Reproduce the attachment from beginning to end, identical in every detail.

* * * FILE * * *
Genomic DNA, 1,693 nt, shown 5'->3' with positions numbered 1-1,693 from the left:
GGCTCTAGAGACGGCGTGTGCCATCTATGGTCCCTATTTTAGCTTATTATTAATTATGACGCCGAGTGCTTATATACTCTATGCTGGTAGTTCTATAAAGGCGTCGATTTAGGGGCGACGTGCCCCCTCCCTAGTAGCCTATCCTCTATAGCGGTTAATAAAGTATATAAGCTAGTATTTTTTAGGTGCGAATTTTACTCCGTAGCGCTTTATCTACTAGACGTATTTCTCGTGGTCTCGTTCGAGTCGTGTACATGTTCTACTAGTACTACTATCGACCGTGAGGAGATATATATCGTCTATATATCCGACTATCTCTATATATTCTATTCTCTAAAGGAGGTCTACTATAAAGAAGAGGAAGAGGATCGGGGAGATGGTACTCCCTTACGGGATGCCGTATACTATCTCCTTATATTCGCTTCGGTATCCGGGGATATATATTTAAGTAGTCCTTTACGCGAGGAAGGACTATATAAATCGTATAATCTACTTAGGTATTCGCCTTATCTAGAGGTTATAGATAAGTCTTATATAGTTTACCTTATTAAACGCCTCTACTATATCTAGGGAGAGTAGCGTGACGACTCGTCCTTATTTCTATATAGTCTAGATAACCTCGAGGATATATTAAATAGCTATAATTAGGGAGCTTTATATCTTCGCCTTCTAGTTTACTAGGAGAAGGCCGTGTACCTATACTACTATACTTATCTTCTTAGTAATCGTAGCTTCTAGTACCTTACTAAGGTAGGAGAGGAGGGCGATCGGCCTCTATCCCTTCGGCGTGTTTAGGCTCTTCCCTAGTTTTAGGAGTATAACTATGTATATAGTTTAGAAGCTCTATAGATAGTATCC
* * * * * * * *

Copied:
Genomic DNA, 1,693 nt, shown 5'->3' with positions numbered 1-1,693 from the left:
GGCTCTAGAGACGGCGTGTGCCATCTATGGTCCCTATTTTAGCTTATTATTAATTATGACGCCGAGTGCTTATATACTCTATGCTGGTAGTTCTATAAAGGCGTCGATTTAGGGGCGACGTGCCCCCTCCCTAGTAGCCTATCCTCTATAGCGGTTAATAAAGTATATAAGCTAGTATTTTTTAGGTGCGAATTTTACTCCGTAGCGCTTTATCTACTAGACGTATTTCTCGTGGTCTCGTTCGAGTCGTGTACATGTTCTACTAGTACTACTATCGACCGTGAGGAGATATATATCGTCTATATATCCGACTATCTCTATATATTCTATTCTCTAAAGGAGGTCTACTATAAAGAAGAGGAAGAGGATCGGGGAGATGGTACTCCCTTACGGGATGCCGTATACTATCTCCTTATATTCGCTTCGGTATCCGGGGATATATATTTAAGTAGTCCTTTACGCGAGGAAGGACTATATAAATCGTATAATCTACTTAGGTATTCGCCTTATCTAGAGGTTATAGATAAGTCTTATATAGTTTACCTTATTAAACGCCTCTACTATATCTAGGGAGAGTAGCGTGACGACTCGTCCTTATTTCTATATAGTCTAGATAACCTCGAGGATATATTAAATAGCTATAATTAGGGAGCTTTATATCTTCGCCTTCTAGTTTACTAGGAGAAGGCCGTGTACCTATACTACTATACTTATCTTCTTAGTAATCGTAGCTTCTAGTACCTTACTAAGGTAGGAGAGGAGGGCGATCGGCCTCTATCCCTTCGGCGTGTTTAGGCTCTTCCCTAGTTTTAGGAGTATAACTATGTATATAGTTTAGAAGCTCTATAGATAGTATCC